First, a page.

It may be self-catering, but that doesn’t mean you have to lift a finger.  A team of concierges can organise every minute of your day should you so desire, from ski schools, pottery classes and snow-mobile rides, to Japanese cookery lessons and tours of local onsen (hot spring baths).  A personal chef can prepare every meal, from children’s fishfingers to fine dining.

Each property is equipped with child-sized futon mattresses and Snoopy dining sets.  Welcome packs for kids are handpicked by local mothers.  Most homes are stocked with board games, family DVDs, toboggans and the latest videogame consoles.

To book this hotel, click here.

The Niseko Company pool


Most ski resorts in the French Alps are geared up for children of all ages – even if yours aren’t yet old enough to ski, many resorts have nurseries and crèches – or you can choose a hotel or chalet with its own private childcare. There’s also more to snow than simply skiing, but don’t forget that the Alps aren’t just for winter – most resorts are open during July and August and have a host of activities for children, when resorts are uncrowded. But for this ski season, here’s what we recommend….

Where to stay?

Altapura Hotel Val Thorens

The Pure Altitude spa has the usual saunas and steam rooms, but what makes this spa really special is the indoor – outdoor pool: swimming in an uber-heated outdoor pool while the snow falls around you is unforgettable and the huge beanbags around the indoor pool are the perfect place to doze off after your swim. The hotel has three restaurants – one buffet style, one fine-dining restaurant and another just for fondues. The variety and quality of the food, particularly in 2 Mille 3 (the buffet restaurant), is breathtaking, and the array of homemade desserts (especially the marshmallows) deserves a special mention.

A kids’ concierge, a free kids’ club and Mac Minis in all the bedrooms are just some of the lovely touches for little guests. The fabulous buffet-style evening meals offer an unbelievable choice, from exquisite amuse bouches to fresh, cooked-to-order seafood, incredibly tender meat and inventive pasta dishes.

To book this hotel click here.

Altapura hotel Val Thorens relaxation

Au Coeur du Village Hotel

The Cristal Spa has five treatment rooms (including one devoted to body wraps) and a large pool with massage jets and bubble beds in which to unwind after a day on the slopes. Upstairs (no kids allowed here) is a relaxation room and a particularly fabulous steam room with a light-studded ceiling that mimics a twinkling sky. Downstairs, Le Cinq restaurant serves imaginative fine-dining French food and you can also enjoy cocktails served in the comfy and stylish lounge, complete with pianist.

The fifty suites (there are just seven “ordinary” rooms) are all divisible so that children have their own separate sleeping area and bathroom. The duplex suites are particularly spacious and have a small lounge area as well as two totally separate bedrooms. During school holidays there is a kids’ club, as well as a nanny who will look after your children during mealtimes should you wish.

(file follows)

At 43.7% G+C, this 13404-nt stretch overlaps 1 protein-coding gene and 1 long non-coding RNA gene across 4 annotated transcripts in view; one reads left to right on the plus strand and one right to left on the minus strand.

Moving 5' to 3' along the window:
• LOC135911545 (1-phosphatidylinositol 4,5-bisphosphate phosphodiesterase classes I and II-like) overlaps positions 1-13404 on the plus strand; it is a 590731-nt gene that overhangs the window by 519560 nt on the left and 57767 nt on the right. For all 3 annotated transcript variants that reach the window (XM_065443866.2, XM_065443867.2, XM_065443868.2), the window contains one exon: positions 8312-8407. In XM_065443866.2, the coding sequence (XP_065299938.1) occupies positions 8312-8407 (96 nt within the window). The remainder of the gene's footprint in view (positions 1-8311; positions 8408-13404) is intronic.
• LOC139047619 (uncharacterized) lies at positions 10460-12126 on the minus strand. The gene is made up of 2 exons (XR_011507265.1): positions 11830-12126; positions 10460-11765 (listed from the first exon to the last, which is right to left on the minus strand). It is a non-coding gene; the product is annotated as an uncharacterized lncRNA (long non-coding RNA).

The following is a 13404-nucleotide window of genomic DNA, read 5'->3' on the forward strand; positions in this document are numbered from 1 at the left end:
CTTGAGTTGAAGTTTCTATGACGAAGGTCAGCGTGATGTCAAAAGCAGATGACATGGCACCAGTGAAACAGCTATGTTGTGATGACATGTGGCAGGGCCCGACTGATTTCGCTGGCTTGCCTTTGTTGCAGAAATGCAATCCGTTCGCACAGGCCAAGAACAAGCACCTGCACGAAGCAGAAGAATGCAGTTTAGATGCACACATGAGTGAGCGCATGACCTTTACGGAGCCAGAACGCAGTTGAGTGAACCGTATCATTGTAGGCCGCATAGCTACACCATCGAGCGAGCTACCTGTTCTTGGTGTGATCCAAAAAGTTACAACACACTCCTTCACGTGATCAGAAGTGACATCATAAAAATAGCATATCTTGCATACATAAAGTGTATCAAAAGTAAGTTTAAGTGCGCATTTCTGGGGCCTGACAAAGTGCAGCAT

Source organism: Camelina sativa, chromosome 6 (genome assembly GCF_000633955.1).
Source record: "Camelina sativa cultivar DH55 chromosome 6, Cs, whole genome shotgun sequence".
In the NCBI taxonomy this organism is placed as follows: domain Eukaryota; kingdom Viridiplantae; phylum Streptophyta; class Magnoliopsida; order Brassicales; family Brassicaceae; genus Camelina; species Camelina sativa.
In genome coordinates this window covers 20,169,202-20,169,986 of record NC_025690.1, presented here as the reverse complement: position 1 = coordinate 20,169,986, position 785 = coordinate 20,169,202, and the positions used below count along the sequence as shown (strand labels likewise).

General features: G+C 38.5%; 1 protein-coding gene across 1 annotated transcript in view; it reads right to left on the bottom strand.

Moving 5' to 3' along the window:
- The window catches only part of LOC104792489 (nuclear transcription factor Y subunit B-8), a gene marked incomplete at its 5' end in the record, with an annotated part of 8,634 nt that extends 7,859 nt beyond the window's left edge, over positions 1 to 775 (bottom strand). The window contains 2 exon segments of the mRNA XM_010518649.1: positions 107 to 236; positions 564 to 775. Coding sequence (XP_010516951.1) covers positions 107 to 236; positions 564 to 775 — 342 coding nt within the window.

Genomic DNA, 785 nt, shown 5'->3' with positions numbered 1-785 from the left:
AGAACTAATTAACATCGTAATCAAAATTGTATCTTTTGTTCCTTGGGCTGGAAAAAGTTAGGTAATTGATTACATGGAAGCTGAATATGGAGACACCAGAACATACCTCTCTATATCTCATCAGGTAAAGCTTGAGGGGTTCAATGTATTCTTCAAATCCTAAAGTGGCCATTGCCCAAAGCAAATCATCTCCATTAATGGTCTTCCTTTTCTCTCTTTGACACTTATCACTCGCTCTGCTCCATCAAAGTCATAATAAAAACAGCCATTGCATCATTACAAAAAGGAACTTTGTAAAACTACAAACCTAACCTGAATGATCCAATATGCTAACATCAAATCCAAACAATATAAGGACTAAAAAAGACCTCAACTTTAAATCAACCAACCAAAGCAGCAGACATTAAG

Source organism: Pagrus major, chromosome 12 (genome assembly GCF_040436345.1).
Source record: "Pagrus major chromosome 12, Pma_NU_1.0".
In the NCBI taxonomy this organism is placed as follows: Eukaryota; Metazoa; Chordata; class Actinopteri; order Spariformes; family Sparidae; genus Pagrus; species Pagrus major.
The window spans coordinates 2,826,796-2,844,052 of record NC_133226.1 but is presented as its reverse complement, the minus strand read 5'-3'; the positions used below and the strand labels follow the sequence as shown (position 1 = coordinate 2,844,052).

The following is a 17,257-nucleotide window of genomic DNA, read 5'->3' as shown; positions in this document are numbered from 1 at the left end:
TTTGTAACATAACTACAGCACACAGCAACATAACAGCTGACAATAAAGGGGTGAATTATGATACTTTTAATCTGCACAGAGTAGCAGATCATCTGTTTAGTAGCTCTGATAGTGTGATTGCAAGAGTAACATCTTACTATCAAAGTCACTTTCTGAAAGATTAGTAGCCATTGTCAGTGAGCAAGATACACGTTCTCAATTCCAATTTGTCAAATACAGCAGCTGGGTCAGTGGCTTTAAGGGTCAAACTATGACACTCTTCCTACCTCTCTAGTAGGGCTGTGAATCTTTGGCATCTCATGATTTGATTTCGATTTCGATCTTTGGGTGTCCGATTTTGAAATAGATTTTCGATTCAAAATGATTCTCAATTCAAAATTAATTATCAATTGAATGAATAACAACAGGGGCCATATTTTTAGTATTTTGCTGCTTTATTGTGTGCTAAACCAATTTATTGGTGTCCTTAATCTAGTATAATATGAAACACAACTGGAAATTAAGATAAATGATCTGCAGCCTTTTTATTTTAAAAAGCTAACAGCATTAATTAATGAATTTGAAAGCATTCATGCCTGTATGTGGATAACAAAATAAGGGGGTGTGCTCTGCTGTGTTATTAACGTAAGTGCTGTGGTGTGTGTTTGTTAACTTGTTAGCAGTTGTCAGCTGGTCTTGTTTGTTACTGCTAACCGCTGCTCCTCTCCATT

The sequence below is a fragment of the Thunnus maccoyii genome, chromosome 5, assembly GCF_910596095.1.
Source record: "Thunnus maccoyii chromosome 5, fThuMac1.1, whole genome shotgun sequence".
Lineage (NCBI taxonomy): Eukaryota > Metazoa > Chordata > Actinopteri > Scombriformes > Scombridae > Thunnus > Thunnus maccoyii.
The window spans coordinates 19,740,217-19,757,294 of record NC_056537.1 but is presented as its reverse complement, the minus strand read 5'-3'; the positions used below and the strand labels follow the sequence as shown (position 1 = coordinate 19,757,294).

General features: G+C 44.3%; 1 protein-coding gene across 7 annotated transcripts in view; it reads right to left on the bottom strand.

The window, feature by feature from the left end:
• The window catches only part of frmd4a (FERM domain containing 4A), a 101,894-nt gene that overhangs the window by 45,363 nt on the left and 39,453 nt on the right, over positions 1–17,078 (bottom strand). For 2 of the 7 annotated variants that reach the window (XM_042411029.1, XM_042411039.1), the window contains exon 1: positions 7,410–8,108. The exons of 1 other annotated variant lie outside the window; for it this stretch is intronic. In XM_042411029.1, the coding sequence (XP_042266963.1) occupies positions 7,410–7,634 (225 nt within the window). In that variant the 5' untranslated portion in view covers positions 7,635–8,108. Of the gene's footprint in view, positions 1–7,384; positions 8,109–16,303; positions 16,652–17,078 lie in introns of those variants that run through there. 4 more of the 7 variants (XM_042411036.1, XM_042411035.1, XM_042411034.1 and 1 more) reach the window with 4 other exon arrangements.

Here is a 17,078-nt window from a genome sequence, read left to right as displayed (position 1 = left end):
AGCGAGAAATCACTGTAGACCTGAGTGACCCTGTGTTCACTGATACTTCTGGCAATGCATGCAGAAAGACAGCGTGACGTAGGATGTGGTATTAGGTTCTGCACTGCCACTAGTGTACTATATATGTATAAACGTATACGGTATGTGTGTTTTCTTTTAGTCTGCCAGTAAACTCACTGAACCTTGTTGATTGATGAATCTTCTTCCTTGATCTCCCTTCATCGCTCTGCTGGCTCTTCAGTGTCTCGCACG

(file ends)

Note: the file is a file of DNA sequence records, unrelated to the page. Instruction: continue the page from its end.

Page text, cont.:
To book this hotel click here. 

Au Coeur du Village Hotel interior

VIP Club Bellevarde Val d’Isere

The heart of this hotel is the cosy lounge with squashy sofas in front an open fire; the twin hot tubs on the outdoor deck and the delectable treatments and massages available will totally repair you after a day on the slopes. Rooms are equipped with iPod docks, robes and slippers, and staff will even bring a wake-up drink to your room in the morning. (This stylish and comfy timber and stone ski-in, ski-out chalet is ideal, especially for those with children too young to ski who want English-speaking childcarers).

The hotel offers private, specialized nannies who will look after children as young as 12 weeks, baby equipment, toys, freshly prepared purees and children’s crockery and booster seats. Within the chalet, there are also toys, a children’s DVD library, a Playstation and Wii and even Freesat for those who can’t live without children’s television.

To book this hotel click here. 

VIP Club Bellevarde chalet

Hotel de Charme Les Airelles, Courchevel

Wood paneled bedrooms, enormous beds, a stunning spa with pool, indoor and outdoor Jacuzzis and a real snow grotto can be found at this Couchevel gem. Service and attention to detail is second to none – the large numbers of staff (including two ski valets on hand to warm your gloves and boots) all dress in traditional Austrian costumes (no joke). You can even hitch a lift back from your day on the slopes in the hotel’s own horse-drawn carriage designed by Hermès. The hotel’s restaurant, Pierre Gagnaire for Les Airelles, has two Michelin stars.  If you’re after a bit more space, there’s also a private four-bedroom apartment, which includes a cinema room, dining room, bar, private spa and its own butler.

Children will adore the playroom that is staffed by two nannies where they will find a custom-built, child-sized castle along with a Playstation, Wii and stacks of toys. There is also a cinema room with cartoon-style oversized sofas, while in the restaurant there are child-sized buffet tables with matching mini-crockery. Outside, there is a private ice-rink (with skating valets in period dress), a heated tree house and, at Christmas and New Year, a vintage carousel. There are even post-ski children’s treatments available in the spa.